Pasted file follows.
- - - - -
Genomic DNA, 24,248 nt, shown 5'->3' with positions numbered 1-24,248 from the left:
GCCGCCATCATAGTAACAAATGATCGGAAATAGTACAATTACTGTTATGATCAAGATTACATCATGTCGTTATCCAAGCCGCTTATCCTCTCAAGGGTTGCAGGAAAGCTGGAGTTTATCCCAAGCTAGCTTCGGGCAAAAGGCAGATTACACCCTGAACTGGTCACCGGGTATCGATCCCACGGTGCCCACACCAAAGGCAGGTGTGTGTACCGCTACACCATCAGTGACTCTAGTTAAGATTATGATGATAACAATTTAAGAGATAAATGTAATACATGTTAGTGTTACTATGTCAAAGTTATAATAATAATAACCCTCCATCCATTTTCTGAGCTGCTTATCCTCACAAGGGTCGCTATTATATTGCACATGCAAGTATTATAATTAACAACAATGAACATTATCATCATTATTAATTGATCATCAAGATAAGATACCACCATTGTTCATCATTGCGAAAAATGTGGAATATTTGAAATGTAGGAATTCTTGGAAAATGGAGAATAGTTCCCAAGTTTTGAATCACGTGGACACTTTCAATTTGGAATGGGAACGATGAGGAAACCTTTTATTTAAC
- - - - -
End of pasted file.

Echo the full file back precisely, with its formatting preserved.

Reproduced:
Genomic DNA, 24,248 nt, shown 5'->3' with positions numbered 1-24,248 from the left:
GCCGCCATCATAGTAACAAATGATCGGAAATAGTACAATTACTGTTATGATCAAGATTACATCATGTCGTTATCCAAGCCGCTTATCCTCTCAAGGGTTGCAGGAAAGCTGGAGTTTATCCCAAGCTAGCTTCGGGCAAAAGGCAGATTACACCCTGAACTGGTCACCGGGTATCGATCCCACGGTGCCCACACCAAAGGCAGGTGTGTGTACCGCTACACCATCAGTGACTCTAGTTAAGATTATGATGATAACAATTTAAGAGATAAATGTAATACATGTTAGTGTTACTATGTCAAAGTTATAATAATAATAACCCTCCATCCATTTTCTGAGCTGCTTATCCTCACAAGGGTCGCTATTATATTGCACATGCAAGTATTATAATTAACAACAATGAACATTATCATCATTATTAATTGATCATCAAGATAAGATACCACCATTGTTCATCATTGCGAAAAATGTGGAATATTTGAAATGTAGGAATTCTTGGAAAATGGAGAATAGTTCCCAAGTTTTGAATCACGTGGACACTTTCAATTTGGAATGGGAACGATGAGGAAACCTTTTATTTAAC